Aerial army for palm oil firms

NST, November 25, 2019

By Ayisy Yusof

Hong Kong-based Insight Robotics Ltd is set to supply between 30 and 50 drones to four plantation companies in Malaysia beginning next year.

Chief operating officer William Tao said most of the drones would be used at the oil palm estates to support planters' operations, particularly in precision farming.

''The drones are expected to be delivered in the second half of next year. Each fixed-wing drone will cost about US$25,000 (RM104,250),'' he told the New Straits Times recently.

''Our drones have sensors and cameras that can capture multispectral images, providing better visibility of oil palm plantation, crop health monitoring and identification of key threats such as bagworm and water stress,'' said Tao.

Insight Robotics' aerial survey also delivers high quality and reliable analytic data for visualisation and planning of both brownfield and greenfield land.

The company's services include intelligent plantation and agriculture-focused risk management services for precise and early detection of human and natural threats.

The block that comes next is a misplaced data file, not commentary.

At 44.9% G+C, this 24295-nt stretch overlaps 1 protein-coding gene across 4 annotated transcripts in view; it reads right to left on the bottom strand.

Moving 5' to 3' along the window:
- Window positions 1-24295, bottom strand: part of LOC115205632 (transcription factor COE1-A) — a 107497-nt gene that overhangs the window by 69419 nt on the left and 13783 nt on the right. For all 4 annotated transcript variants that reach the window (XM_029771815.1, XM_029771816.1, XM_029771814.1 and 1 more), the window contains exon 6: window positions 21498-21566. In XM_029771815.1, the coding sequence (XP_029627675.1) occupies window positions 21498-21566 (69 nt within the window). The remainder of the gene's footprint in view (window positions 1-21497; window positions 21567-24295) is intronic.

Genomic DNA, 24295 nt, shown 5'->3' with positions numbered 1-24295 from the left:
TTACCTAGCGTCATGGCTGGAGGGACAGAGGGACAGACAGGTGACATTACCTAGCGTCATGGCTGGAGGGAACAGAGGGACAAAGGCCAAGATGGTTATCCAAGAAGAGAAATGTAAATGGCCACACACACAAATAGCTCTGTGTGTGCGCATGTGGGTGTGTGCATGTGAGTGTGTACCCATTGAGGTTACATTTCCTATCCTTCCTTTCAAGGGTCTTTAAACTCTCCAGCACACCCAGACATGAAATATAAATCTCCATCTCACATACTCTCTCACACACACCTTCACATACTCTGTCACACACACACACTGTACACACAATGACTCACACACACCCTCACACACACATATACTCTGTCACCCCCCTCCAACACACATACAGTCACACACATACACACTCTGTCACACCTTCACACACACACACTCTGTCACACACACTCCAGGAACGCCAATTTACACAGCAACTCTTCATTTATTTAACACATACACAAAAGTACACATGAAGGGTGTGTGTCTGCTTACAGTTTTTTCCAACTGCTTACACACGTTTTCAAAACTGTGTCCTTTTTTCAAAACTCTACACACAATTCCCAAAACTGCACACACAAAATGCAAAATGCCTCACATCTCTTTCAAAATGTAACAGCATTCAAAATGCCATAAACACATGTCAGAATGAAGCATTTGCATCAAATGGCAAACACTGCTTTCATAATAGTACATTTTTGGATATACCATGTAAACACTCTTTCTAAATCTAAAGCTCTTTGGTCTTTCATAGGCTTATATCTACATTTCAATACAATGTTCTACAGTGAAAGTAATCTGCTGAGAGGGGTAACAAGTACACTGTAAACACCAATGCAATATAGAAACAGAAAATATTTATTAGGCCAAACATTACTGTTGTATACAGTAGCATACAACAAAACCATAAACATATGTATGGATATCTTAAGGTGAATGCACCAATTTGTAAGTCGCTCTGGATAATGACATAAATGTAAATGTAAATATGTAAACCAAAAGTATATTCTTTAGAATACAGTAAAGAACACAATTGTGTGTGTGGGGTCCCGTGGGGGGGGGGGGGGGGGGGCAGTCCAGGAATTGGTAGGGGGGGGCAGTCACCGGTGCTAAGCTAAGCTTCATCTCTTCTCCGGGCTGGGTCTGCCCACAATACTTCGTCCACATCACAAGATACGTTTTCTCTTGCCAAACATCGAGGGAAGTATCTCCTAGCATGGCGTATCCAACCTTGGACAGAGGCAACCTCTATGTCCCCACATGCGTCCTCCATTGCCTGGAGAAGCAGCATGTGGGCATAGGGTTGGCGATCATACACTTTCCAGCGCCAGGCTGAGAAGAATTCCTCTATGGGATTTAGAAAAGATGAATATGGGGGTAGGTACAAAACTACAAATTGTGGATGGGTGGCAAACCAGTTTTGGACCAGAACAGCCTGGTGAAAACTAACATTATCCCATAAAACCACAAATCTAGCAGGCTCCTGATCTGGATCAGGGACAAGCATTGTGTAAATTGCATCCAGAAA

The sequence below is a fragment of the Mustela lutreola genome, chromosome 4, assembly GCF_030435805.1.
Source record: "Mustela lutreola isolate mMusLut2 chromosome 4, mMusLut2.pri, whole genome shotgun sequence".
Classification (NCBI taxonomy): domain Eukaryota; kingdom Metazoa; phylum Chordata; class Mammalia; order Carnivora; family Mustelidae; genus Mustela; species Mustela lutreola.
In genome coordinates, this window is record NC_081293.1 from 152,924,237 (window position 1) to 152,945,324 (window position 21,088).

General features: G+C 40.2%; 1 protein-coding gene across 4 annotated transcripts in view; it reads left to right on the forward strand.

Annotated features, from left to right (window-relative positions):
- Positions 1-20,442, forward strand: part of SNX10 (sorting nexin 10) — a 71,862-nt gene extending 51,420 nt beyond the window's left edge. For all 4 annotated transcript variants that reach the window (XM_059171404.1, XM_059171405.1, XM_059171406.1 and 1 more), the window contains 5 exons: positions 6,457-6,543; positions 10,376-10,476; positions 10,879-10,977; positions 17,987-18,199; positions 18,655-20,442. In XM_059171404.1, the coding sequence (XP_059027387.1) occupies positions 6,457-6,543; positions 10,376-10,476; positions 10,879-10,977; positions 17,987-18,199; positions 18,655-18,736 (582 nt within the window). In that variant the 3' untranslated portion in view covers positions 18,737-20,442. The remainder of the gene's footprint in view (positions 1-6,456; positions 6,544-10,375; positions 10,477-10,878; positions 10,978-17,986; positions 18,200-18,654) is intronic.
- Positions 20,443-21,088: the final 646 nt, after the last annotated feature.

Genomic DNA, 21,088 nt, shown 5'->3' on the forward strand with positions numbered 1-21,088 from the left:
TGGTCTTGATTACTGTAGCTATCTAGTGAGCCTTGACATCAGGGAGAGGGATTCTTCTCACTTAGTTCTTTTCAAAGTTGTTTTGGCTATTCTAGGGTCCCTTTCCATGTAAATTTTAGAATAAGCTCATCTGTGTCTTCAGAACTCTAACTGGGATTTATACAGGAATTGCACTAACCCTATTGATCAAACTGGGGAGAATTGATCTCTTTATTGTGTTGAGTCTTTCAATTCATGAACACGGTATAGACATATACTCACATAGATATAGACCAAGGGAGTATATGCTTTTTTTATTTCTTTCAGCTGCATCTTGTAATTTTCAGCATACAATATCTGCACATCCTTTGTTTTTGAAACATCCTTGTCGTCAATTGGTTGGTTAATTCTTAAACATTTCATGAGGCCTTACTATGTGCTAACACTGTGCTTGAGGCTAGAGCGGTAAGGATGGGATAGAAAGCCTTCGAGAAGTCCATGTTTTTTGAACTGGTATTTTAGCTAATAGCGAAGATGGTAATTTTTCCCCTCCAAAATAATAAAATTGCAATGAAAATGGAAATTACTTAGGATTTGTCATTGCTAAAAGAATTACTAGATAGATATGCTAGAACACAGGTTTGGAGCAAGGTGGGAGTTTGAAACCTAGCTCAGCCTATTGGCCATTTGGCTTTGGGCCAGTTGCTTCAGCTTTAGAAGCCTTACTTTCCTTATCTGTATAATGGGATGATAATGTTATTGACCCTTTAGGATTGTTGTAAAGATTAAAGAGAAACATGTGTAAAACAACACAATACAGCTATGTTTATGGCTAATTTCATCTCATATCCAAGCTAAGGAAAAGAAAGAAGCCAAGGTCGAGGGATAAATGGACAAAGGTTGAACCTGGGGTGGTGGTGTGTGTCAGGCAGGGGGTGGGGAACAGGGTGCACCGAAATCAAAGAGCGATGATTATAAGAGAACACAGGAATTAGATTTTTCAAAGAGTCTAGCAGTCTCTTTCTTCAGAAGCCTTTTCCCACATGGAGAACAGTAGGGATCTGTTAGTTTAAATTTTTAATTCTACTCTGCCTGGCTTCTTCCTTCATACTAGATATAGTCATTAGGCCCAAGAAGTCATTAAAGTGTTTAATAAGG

Among the estate management applications are measuring total planted and unplanted areas, oil palm counting, detailed infrastructure mapping, fertile and infertile land analysis and digital elevation model.

Mata Aerotech chief executive officer Wan Azrain Adnan said there were plenty of interest from agriculture players and government agencies regionally on using drone and robotics technology in farming.

''Oil palm industry faces the shortage of labour as the work is labour intensive. Precision agriculture is the future of farming. Drone and robotics technology definitely help to reduce the dependency on labour.''

''The agriculture sector will depends on foreign labour. We must look at drone and robotics technology towards automation and Industrial Revolution 4.0.

He said planters could use drone imaginary to calculate the number of trees in an estate, instead of sending people to count the number manually.

''Thus, it will save time and cost as the process is fast and efficient. Plant counting is important for detecting how many trees are still alive so that they can calculate the amount of fertilisers and pesticides needed.''

Other applications in the agriculture sector include plant heal analysis, mapping (for replanting) and spraying (pesticides).

He said the adoption of drone and robotics application in the agriculture sector was still at an infant stage.

''We have to educate organisations on the value that drones and robotics technology can offer. The adoption rate has been partly commercial but mostly educational.'' he added.